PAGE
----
The Voice: When No Chairs Turn
Last year, after independently releasing my third studio project, I made a decision… to take a leap of faith and audition for The Voice, America’s top music reality TV show. I was hoping that any exposure might yield greater opportunities to share my music with the world.
I spent a few months going through multiple rounds of auditions and made the final, small group of very talented contestants who made it onto Season 16. I had high hopes. I was able to share my story and connect with amazing fellow contestants, as well as individuals involved with the show. I was excited to have my parents and closest friends fly into LA to watch my “big moment.”
Finally, after a month sequestered in a hotel with other contestants, I stepped on stage to perform the song (chosen by the producers of the show) for four celebrity judges. I took a deep breath and began to sing.
As time passed without any turns, my disappointment grew as the reality of no chair turns became apparent. As I stood on the stage to hear the judges remarks, I felt disappointed, embarrassed, and upset. I wanted so much to express that this song wasn’t the style that would showcase me or my voice. I secretly wished that they could have heard me sing one of my own songs. Instead, I expressed my gratitude to each judge for their comments, and quickly walked off the stage.
After being quickly escorted out of the filming location within 20 minutes of not getting a chair, I broke bread with my friends and family at a restaurant next to the Pacific Ocean. I was expecting platitudes. Some attempt at words meant to downplay what had just occurred. My head and heart jostled for position trying to process what had transpired just an hour before. Instead, no cliché words or sentiments of pity offered— just affirmation and encouragement.
“No excuses. Keep doing what you’ve already been doing.”
“Continue to be excellent in every aspect of your life, whether music or life.”
“You’ve got a voice. Share it with the world.”
“You are loved so deeply. So furiously.”
My "failure" in this great spotlight was not only a difficult lesson learned, but also a great reminder of how LOVED I was by those most important to me.
Their encouraging words reminded me to not lose myself in the futile attempt of trying to find my identity through music or through the acceptance of others. The approval of celebrity judges or people all across America is not at the core of what I’m doing. As I reflect on the many highs and lows in my life thus far, I am reminded of the steadiness and peace found in the truth that my mother has always told me: Throughout the good and the bad in life, live outwardly for others and try each day to NEVER lose sight of your faith.
A silver lining in the “clouds” is that the show gave me the special opportunity to perform before my parents for the very first time. While I cherish sharing that moment with my loving parents and my closest buddies, I have also spent countless hours trying to come up with reasons why I "failed" or why giving my best wasn't enough. I’ve gone through every excuse in the book; that it’s better I’m not bound to a contract, that I can continue to release original music this year, and that I can tour and play whenever and wherever I want. However, honestly, it still stings.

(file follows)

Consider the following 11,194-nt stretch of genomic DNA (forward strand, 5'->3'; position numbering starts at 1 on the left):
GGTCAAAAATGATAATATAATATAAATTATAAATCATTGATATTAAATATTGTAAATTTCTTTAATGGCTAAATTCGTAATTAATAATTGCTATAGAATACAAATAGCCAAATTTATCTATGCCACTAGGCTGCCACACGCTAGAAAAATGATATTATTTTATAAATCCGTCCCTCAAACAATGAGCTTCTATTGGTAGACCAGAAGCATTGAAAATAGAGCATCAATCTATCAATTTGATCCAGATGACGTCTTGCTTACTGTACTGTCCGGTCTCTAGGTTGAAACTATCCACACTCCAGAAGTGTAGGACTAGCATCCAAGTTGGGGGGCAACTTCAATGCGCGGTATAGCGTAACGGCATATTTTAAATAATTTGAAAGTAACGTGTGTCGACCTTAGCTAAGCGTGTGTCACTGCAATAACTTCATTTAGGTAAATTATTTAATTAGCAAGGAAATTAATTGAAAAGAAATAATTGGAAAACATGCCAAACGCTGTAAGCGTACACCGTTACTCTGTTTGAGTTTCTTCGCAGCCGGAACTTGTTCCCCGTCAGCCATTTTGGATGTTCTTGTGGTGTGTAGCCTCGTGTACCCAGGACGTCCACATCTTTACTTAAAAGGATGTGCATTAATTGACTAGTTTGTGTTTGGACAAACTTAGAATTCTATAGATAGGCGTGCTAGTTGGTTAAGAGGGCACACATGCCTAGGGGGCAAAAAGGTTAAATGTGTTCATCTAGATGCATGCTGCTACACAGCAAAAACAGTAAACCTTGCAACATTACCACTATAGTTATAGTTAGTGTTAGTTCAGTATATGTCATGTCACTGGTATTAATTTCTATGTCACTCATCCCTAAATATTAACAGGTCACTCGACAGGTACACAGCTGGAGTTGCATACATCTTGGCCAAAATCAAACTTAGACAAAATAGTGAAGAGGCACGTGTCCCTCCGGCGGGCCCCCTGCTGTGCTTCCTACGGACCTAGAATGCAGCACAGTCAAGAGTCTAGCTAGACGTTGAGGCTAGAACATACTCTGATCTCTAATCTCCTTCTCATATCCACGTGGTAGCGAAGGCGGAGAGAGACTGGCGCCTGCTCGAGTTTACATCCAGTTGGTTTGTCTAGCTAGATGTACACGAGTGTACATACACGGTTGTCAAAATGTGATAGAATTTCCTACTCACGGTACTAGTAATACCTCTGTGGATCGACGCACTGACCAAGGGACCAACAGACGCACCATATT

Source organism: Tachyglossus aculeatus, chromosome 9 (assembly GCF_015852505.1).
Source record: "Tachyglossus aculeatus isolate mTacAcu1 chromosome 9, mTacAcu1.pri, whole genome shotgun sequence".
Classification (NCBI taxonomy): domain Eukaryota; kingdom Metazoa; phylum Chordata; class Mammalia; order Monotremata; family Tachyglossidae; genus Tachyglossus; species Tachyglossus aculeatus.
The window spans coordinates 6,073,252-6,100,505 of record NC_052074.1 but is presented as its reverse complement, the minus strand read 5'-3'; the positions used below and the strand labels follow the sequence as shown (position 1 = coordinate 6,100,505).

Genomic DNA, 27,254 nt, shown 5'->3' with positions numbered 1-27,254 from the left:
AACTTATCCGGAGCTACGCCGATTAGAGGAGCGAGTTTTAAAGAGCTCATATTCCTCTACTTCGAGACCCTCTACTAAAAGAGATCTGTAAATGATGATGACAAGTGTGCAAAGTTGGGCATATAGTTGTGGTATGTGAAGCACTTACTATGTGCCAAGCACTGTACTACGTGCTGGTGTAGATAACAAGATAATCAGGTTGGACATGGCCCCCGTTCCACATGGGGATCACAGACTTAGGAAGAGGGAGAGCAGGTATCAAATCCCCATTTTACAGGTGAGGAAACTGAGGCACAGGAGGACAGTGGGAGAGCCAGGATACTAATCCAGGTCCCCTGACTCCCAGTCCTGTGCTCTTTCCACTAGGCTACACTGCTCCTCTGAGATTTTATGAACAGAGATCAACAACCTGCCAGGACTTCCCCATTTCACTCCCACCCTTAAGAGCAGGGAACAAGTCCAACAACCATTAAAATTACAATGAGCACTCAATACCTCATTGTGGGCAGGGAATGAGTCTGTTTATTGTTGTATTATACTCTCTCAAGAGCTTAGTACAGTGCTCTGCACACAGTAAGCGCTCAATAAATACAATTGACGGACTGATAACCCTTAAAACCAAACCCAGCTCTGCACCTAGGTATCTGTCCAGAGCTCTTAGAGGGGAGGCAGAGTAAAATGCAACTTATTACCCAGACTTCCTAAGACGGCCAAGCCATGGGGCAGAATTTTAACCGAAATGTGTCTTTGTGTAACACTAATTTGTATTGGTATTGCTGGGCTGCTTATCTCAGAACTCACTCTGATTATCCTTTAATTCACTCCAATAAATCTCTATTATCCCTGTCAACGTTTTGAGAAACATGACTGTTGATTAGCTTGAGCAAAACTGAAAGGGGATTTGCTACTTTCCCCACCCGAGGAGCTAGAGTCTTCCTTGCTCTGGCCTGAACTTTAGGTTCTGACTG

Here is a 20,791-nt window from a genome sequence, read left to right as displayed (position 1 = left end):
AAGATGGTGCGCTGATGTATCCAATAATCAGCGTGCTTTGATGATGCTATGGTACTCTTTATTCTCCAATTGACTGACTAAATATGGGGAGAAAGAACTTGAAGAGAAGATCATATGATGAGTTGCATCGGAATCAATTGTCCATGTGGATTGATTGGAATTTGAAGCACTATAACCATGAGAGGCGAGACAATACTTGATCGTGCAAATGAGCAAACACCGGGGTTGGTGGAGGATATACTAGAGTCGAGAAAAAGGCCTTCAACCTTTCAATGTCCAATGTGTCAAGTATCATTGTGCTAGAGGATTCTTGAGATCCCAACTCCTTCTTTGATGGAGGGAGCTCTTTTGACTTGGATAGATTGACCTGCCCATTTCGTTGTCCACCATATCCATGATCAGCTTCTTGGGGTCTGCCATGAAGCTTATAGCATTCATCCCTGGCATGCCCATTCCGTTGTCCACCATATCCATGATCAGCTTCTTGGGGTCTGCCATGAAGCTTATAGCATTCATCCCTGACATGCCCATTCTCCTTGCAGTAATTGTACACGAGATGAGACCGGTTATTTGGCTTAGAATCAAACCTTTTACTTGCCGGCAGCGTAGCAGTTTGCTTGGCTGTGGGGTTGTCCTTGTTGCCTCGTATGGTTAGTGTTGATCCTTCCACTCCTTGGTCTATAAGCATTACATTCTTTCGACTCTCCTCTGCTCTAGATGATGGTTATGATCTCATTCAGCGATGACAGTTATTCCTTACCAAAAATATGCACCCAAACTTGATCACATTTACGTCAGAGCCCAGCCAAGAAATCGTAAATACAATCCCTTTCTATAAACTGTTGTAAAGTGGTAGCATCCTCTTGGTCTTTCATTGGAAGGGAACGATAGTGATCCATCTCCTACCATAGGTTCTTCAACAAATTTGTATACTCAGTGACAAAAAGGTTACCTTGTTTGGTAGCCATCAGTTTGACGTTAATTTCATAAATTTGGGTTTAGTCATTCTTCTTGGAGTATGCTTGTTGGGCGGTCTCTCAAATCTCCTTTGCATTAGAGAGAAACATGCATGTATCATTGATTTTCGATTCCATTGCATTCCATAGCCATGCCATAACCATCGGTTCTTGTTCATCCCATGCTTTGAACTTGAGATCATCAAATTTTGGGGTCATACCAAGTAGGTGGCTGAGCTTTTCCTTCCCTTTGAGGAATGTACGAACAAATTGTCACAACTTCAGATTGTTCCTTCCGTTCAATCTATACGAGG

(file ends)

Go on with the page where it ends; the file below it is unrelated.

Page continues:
Since that performance, the "what if’s" have still popped into my head. I questioned the song choice and wondered if I might have “succeeded” in getting onto a team if I had sung something better suited for my voice. Maybe I should have fought tooth-and-nail with the producers to allow me to perform a different song. Maybe my original music would have allowed me to express more emotions.
I’m now trying to let this deep disappointment transition to peace and understanding. I’ve written volumes of reasons why the judges didn’t believe I had what it took to be on one of their teams. I’ve struggled so hard to not believe the lies:
“You’re not good enough.”
“You don't have what it takes.”
“You don’t have the voice.”
I've spent a lot of time struggling with myself and with God. Especially in the form of songs and letters to Him. I’ve realized I’ve been complaining despite a deep-seated knowledge that there is a greater reason for what happened. I’ve learned many times before that failure is a vital part of any journey worth pursuing. What makes this particular disappointment any different? Is it because the failure happens to be in a greater spotlight?
Fast-forward a few months. The new season of “The Voice” has begun airing. Part of me had hoped that my performance might have ended up on the cutting room floor. The ‘evidence’ of my high hopes being burned to the ground would be buried for good. Another part of me hoped that America would get to see me perform and hear my story. That they would see me taking a risk and knowing that having no chairs turn was not the end of me or my career.
You see, I’ve come to a couple very important realizations. Whether it’s on a great big, lighted stage telecast to millions of people or before a small group of people in a house concert, in a large music venue in Paris or a tiny church in rural Virginia, a cheerful song of hope or an honest song about grief… when I sing, I feel a deep connection with the Creator of this world, who loves me unconditionally. His throne of transcendent acceptance drowns out my own insecurities moving me to walk forward with confidence in acceptance and fulfillment.
A quote by Ivy Baker Priest sums it up: “The world is round and the place which may seem like the end may also be only the beginning.”
Though I cannot see the full picture yet, I trust that God is using this experience for a greater purpose. I can’t wait to see what He has planned.